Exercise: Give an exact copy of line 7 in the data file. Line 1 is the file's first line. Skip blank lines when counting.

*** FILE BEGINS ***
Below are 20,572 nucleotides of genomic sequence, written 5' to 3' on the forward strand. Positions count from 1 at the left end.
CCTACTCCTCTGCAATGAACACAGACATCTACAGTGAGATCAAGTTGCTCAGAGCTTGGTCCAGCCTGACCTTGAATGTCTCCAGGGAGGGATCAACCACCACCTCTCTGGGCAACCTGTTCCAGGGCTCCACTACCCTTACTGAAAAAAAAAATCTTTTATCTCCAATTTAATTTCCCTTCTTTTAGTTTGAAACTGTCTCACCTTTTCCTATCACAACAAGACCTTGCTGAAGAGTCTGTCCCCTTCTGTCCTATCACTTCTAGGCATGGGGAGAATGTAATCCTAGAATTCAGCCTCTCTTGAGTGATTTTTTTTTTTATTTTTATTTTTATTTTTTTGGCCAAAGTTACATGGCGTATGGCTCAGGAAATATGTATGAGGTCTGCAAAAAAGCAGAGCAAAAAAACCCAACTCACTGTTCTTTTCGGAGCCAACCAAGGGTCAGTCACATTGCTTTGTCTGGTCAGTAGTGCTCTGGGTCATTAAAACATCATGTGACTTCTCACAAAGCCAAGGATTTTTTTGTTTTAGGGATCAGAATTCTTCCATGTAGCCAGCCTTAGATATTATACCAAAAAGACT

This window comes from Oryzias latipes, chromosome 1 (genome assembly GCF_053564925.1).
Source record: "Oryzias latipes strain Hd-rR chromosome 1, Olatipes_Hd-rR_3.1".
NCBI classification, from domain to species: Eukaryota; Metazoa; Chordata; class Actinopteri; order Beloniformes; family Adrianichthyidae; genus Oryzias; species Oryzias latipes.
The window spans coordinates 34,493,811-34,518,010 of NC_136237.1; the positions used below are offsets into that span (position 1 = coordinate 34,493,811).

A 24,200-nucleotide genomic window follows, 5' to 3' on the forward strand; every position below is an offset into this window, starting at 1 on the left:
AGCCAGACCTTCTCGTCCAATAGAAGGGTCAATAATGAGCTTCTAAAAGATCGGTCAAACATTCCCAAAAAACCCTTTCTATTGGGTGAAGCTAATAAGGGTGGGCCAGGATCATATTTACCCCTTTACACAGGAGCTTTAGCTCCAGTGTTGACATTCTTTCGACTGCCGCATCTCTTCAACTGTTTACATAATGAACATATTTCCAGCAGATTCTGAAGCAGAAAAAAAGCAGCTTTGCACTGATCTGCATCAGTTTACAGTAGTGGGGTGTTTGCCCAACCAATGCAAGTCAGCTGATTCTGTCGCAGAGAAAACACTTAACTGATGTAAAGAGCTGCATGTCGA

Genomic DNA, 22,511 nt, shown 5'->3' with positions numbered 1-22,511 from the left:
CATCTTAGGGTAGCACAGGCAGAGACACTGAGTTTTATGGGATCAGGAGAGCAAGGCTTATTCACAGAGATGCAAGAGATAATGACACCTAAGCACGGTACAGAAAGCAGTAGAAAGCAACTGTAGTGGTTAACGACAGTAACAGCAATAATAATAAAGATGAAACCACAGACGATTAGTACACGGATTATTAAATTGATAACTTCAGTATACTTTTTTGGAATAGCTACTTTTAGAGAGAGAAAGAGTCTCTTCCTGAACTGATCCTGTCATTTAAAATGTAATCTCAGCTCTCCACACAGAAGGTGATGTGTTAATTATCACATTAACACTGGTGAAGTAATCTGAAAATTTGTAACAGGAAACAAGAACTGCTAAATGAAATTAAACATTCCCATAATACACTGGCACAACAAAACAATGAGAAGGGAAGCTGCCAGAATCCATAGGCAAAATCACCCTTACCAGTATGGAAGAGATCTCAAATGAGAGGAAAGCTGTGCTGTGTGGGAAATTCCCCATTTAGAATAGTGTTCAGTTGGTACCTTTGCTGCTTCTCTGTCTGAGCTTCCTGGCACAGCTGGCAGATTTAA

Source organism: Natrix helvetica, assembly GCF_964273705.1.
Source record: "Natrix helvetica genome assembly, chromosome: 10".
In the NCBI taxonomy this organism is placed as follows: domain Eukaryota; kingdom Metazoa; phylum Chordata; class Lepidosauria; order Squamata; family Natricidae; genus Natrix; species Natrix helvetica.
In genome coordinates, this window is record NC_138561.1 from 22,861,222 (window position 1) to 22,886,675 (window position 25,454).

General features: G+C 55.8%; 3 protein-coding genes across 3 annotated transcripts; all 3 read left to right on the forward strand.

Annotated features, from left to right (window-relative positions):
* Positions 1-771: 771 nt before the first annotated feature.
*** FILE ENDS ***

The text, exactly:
A 24,200-nucleotide genomic window follows, 5' to 3' on the forward strand; every position below is an offset into this window, starting at 1 on the left: